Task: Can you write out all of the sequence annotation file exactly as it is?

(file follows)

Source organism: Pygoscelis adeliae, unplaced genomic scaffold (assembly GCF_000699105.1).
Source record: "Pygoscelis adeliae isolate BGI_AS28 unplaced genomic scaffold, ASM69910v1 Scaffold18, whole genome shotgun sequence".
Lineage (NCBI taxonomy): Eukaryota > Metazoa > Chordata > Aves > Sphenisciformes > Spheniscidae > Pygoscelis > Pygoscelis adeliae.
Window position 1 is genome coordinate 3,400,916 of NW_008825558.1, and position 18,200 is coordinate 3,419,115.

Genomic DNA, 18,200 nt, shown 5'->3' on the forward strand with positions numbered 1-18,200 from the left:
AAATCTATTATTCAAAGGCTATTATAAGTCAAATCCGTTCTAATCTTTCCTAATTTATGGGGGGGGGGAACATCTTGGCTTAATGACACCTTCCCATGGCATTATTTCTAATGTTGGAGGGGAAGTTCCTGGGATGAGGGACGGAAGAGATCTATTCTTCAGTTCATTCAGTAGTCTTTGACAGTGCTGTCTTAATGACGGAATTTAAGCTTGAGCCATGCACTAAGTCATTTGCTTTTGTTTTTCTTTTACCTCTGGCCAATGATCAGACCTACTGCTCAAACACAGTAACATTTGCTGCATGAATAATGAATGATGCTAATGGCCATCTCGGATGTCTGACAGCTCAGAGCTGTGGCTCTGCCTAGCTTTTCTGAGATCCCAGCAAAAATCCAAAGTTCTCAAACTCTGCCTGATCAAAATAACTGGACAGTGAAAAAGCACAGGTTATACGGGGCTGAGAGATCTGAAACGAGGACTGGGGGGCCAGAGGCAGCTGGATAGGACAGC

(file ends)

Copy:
Source organism: Pygoscelis adeliae, unplaced genomic scaffold (assembly GCF_000699105.1).
Source record: "Pygoscelis adeliae isolate BGI_AS28 unplaced genomic scaffold, ASM69910v1 Scaffold18, whole genome shotgun sequence".
Lineage (NCBI taxonomy): Eukaryota > Metazoa > Chordata > Aves > Sphenisciformes > Spheniscidae > Pygoscelis > Pygoscelis adeliae.
Window position 1 is genome coordinate 3,400,916 of NW_008825558.1, and position 18,200 is coordinate 3,419,115.

Genomic DNA, 18,200 nt, shown 5'->3' on the forward strand with positions numbered 1-18,200 from the left:
AAATCTATTATTCAAAGGCTATTATAAGTCAAATCCGTTCTAATCTTTCCTAATTTATGGGGGGGGGGAACATCTTGGCTTAATGACACCTTCCCATGGCATTATTTCTAATGTTGGAGGGGAAGTTCCTGGGATGAGGGACGGAAGAGATCTATTCTTCAGTTCATTCAGTAGTCTTTGACAGTGCTGTCTTAATGACGGAATTTAAGCTTGAGCCATGCACTAAGTCATTTGCTTTTGTTTTTCTTTTACCTCTGGCCAATGATCAGACCTACTGCTCAAACACAGTAACATTTGCTGCATGAATAATGAATGATGCTAATGGCCATCTCGGATGTCTGACAGCTCAGAGCTGTGGCTCTGCCTAGCTTTTCTGAGATCCCAGCAAAAATCCAAAGTTCTCAAACTCTGCCTGATCAAAATAACTGGACAGTGAAAAAGCACAGGTTATACGGGGCTGAGAGATCTGAAACGAGGACTGGGGGGCCAGAGGCAGCTGGATAGGACAGC